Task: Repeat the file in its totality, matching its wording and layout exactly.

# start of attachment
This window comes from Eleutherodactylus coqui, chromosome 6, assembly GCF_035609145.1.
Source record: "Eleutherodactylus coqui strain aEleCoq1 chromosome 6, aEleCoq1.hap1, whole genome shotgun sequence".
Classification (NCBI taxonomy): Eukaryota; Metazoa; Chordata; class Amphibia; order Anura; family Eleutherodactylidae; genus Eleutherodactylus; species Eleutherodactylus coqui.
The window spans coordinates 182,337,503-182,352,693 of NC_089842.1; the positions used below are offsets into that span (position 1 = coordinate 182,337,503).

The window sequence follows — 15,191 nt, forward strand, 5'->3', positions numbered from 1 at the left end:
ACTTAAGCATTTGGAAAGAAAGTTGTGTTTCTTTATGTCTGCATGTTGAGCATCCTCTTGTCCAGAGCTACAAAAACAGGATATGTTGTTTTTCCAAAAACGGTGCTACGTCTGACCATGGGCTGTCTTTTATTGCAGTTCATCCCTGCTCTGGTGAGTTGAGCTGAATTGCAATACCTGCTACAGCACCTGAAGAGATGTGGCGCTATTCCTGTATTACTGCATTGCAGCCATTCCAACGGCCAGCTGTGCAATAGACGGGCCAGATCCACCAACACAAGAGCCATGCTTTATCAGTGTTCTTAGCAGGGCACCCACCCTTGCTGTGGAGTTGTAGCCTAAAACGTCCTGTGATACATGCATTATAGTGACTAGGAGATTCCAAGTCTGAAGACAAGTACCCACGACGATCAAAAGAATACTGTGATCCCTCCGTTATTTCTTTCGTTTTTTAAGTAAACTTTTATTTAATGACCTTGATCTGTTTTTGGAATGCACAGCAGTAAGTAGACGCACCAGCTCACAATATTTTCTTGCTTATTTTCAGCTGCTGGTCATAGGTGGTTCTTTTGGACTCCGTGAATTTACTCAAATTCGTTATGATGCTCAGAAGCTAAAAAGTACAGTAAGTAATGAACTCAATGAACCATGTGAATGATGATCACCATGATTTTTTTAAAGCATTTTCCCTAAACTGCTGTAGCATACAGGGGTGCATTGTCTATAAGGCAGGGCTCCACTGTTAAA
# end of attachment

This window comes from Eleutherodactylus coqui, chromosome 6, assembly GCF_035609145.1.
Source record: "Eleutherodactylus coqui strain aEleCoq1 chromosome 6, aEleCoq1.hap1, whole genome shotgun sequence".
Classification (NCBI taxonomy): Eukaryota; Metazoa; Chordata; class Amphibia; order Anura; family Eleutherodactylidae; genus Eleutherodactylus; species Eleutherodactylus coqui.
The window spans coordinates 182,337,503-182,352,693 of NC_089842.1; the positions used below are offsets into that span (position 1 = coordinate 182,337,503).

The window sequence follows — 15,191 nt, forward strand, 5'->3', positions numbered from 1 at the left end:
ACTTAAGCATTTGGAAAGAAAGTTGTGTTTCTTTATGTCTGCATGTTGAGCATCCTCTTGTCCAGAGCTACAAAAACAGGATATGTTGTTTTTCCAAAAACGGTGCTACGTCTGACCATGGGCTGTCTTTTATTGCAGTTCATCCCTGCTCTGGTGAGTTGAGCTGAATTGCAATACCTGCTACAGCACCTGAAGAGATGTGGCGCTATTCCTGTATTACTGCATTGCAGCCATTCCAACGGCCAGCTGTGCAATAGACGGGCCAGATCCACCAACACAAGAGCCATGCTTTATCAGTGTTCTTAGCAGGGCACCCACCCTTGCTGTGGAGTTGTAGCCTAAAACGTCCTGTGATACATGCATTATAGTGACTAGGAGATTCCAAGTCTGAAGACAAGTACCCACGACGATCAAAAGAATACTGTGATCCCTCCGTTATTTCTTTCGTTTTTTAAGTAAACTTTTATTTAATGACCTTGATCTGTTTTTGGAATGCACAGCAGTAAGTAGACGCACCAGCTCACAATATTTTCTTGCTTATTTTCAGCTGCTGGTCATAGGTGGTTCTTTTGGACTCCGTGAATTTACTCAAATTCGTTATGATGCTCAGAAGCTAAAAAGTACAGTAAGTAATGAACTCAATGAACCATGTGAATGATGATCACCATGATTTTTTTAAAGCATTTTCCCTAAACTGCTGTAGCATACAGGGGTGCATTGTCTATAAGGCAGGGCTCCACTGTTAAA